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FDA OKs over-the-counter sale of diet drug

February 08, 2007|Denise Gellene and Shari Roan | Times Staff Writers

The Food and Drug Administration on Wednesday approved the first diet drug to be sold without a prescription.

The drug is a lower-dose version of the prescription medicine Xenical and will become available to consumers this summer under the name alli.

The pill will be marketed to people over 18 and will compete against nutritional supplements, which do not require FDA approval and the rigorous safety and efficacy testing that entails.

GlaxoSmithKline, the marketer of alli, said the drug would retail at $2 to $3 for a day's dose. The company expects 5 million to 6 million people to try the drug during its first year on the market.

Dr. Charles J. Ganley, FDA director of nonprescription products, said consumers should use the pill as part of a diet and exercise program. Used alone, it "is unlikely to be beneficial," he said at a news briefing.

Dr. Adrienne Youdim, a weight loss specialist at Cedars-Sinai Medical Center, said alli, also known by its generic name orlistat, has a good safety record and has helped people lose an average of 10 to 16 pounds.

The chief drawback of the pill, Youdim said, is that it can cause flatulence and greasy stools. However, those side effects also prevent people bent on losing weight from abusing alli, Youdim said.

Madelyn Fernstrom, a weight loss specialist at the University of Pittsburgh Medical Center, cautioned that alli was not a magic bullet. "Just because it's FDA-approved for over-the-counter weight control doesn't mean it is going to work for everybody," she said.

Fernstrom said people who used the pill must be willing to exercise and reduce their total calorie intake to see meaningful results.

Dr. Sidney Wolfe, director of health research at the watchdog group Public Citizen, said that the drug could cause precancerous lesions of the colon and that the FDA should not have cleared it for nonprescription use.

But Steven L. Burton, Glaxo vice president for weight control products, said orlistat had been tested in 30,000 patients in 100 clinical trials for up to four years "with no cause for concern."

The FDA's approval of alli is another sign that the drug is safe, he said.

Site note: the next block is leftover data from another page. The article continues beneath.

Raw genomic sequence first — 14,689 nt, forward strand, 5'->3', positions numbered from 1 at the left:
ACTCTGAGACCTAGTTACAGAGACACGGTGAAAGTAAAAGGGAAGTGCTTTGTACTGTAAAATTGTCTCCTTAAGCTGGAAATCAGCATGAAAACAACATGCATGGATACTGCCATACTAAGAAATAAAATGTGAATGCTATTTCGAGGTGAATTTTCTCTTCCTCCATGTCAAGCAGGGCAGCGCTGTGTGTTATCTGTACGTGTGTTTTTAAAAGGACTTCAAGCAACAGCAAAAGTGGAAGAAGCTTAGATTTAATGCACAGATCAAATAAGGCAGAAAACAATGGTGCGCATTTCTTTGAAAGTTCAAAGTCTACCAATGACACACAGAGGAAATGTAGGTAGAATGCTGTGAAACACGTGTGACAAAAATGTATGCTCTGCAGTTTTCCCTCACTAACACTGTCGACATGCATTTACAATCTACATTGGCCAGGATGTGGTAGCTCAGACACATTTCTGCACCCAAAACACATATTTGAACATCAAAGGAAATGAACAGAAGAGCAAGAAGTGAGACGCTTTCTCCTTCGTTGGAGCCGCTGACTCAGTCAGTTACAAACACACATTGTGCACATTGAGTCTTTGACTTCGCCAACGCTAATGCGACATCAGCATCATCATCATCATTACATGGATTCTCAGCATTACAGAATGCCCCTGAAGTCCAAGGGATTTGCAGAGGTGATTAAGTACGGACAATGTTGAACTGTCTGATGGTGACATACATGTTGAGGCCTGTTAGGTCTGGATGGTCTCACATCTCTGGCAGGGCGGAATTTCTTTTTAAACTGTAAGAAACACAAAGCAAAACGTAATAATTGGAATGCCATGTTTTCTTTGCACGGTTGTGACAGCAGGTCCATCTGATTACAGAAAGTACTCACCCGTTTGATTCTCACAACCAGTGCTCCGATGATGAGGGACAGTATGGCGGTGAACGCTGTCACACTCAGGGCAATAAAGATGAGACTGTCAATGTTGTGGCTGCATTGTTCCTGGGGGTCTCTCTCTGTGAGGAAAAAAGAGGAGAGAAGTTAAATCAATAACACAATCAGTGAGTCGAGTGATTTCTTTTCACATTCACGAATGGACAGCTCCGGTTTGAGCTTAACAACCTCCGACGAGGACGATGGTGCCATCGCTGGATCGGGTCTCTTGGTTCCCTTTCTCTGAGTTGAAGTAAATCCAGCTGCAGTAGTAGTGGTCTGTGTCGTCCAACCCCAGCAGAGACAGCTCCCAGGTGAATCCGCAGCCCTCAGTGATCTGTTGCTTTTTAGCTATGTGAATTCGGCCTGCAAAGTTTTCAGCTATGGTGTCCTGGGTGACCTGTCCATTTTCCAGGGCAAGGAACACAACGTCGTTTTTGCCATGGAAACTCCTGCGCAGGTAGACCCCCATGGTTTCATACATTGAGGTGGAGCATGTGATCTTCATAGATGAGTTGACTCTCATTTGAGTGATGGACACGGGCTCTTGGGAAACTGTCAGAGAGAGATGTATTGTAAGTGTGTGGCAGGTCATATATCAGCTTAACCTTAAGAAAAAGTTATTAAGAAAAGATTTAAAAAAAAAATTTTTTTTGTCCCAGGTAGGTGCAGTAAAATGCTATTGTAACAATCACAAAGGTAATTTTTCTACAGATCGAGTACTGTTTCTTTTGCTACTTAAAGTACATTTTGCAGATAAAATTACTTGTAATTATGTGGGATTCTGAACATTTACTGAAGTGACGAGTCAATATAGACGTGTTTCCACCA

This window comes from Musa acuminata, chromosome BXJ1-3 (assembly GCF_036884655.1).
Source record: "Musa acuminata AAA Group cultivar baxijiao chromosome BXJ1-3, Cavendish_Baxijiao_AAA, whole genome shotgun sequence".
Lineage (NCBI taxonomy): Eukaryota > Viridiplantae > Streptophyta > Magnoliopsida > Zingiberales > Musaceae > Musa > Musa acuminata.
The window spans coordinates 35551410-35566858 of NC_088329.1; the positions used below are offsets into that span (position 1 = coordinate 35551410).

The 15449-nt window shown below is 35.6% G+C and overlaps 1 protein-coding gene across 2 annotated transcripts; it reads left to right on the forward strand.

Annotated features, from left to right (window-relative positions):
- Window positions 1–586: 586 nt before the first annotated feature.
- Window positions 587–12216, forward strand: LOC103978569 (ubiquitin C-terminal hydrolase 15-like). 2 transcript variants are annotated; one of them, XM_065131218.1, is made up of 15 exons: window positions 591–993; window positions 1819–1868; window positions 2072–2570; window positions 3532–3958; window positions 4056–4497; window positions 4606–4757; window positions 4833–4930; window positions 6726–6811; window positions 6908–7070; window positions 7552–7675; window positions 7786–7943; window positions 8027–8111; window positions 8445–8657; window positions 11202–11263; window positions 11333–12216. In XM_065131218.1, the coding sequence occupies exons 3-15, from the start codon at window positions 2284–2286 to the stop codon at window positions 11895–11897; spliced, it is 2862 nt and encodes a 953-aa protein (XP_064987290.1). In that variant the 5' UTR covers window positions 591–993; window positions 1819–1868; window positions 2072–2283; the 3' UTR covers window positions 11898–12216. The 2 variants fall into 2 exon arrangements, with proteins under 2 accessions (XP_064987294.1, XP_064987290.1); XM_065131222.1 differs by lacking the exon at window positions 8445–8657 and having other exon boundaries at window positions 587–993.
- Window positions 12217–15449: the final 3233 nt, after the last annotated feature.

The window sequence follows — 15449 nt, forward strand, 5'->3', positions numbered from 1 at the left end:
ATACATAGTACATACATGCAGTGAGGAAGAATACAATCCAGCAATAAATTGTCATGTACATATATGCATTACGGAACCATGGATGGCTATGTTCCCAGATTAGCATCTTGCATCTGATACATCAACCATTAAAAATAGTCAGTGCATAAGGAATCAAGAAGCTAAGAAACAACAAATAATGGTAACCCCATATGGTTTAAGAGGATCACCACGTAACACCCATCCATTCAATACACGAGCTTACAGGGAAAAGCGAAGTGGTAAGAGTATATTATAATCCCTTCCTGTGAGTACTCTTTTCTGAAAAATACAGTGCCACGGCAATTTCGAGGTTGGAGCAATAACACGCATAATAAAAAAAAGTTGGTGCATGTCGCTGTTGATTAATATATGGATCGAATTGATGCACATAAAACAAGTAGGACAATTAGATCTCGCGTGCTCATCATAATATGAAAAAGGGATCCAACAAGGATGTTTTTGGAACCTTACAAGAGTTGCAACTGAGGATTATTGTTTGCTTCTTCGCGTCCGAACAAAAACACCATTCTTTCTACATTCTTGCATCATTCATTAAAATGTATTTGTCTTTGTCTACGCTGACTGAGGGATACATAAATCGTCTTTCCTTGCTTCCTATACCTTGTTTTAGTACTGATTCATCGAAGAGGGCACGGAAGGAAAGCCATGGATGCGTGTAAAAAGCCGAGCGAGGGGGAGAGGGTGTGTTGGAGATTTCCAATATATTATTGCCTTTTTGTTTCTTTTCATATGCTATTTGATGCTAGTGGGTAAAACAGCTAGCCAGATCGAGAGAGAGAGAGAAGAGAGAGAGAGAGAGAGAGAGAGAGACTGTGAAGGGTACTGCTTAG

"This is the most extensively studied weight loss medicine in the world," Burton said.

The approval of alli comes amid increasing concerns about obesity. About 130 million Americans are considered overweight, and nearly 50% of those are obese.

Glaxo estimated that Americans spent $23 billion annually on weight loss products, including $1 billion on nutritional supplements.

Alli will be available at half the strength of Xenical but will have a similar effect on weight loss, according to the company.

Xenical was approved for sale as a prescription drug in 1999, but it was not highly successful, with U.S. sales peaking around $200 million in 2000.

Sales suffered because few insurance plans covered the drug, and obese people, the chief market for the prescription product, were not satisfied with the small amount of weight they lost.

Dr. Peter LePort, a weight loss specialist at Orange Coast Memorial Hospital in Fountain Valley, said alli would appeal to people who want to lose a modest amount of weight without going to a doctor for a prescription.

"There is a whole segment of society looking to lose 10 to 20 pounds," he said.

Vichu Bansal, Glaxo director of medical affairs, said the drug would boost weight loss by 50% for people who make diet and lifestyle changes. That means a person who can lose 10 pounds by making dietary changes can lose 15 pounds by adding the drug to their regimen, Bansal said.

Bansal said that most of the weight loss took place in the first six months and that after that patients reached a plateau.

The drug works by blocking the absorption of fat -- and the calories that come with it -- in the intestine. Xenical blocks 30% of fat and alli prevents absorption of 25%, according to the FDA.

In a 3,000-calorie-a-day diet with about 100 grams of fat, the drug would eliminate about 225 calories.

The passage of fat through the digestive system causes the drug's gastrointestinal side effects, including diarrhea. The drug is taken at mealtimes.

The FDA said that eating a low-fat diet containing no more than 15 grams of fat per meal would reduce the risk of the side effect.

James O. Hill, a weight loss specialist at the University of Colorado, said the side effect would teach people who used the drug to cut fat from their diets, thus encouraging them to make better food choices.

"It will teach them how to eat appropriately," he said.

The FDA said people who use the drug should take a vitamin supplement because the drug also blocks absorption of some fat-soluble vitamins, including vitamin D.

The drug was not approved for people under 18, who need such nutrients to grow.

Glaxo will market the drug as part of a total weight loss program, which will include guides to healthy eating, a calorie counter and a website offering individualized plans.

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denise.gellene@latimes.com

shari.roan@latimes.com

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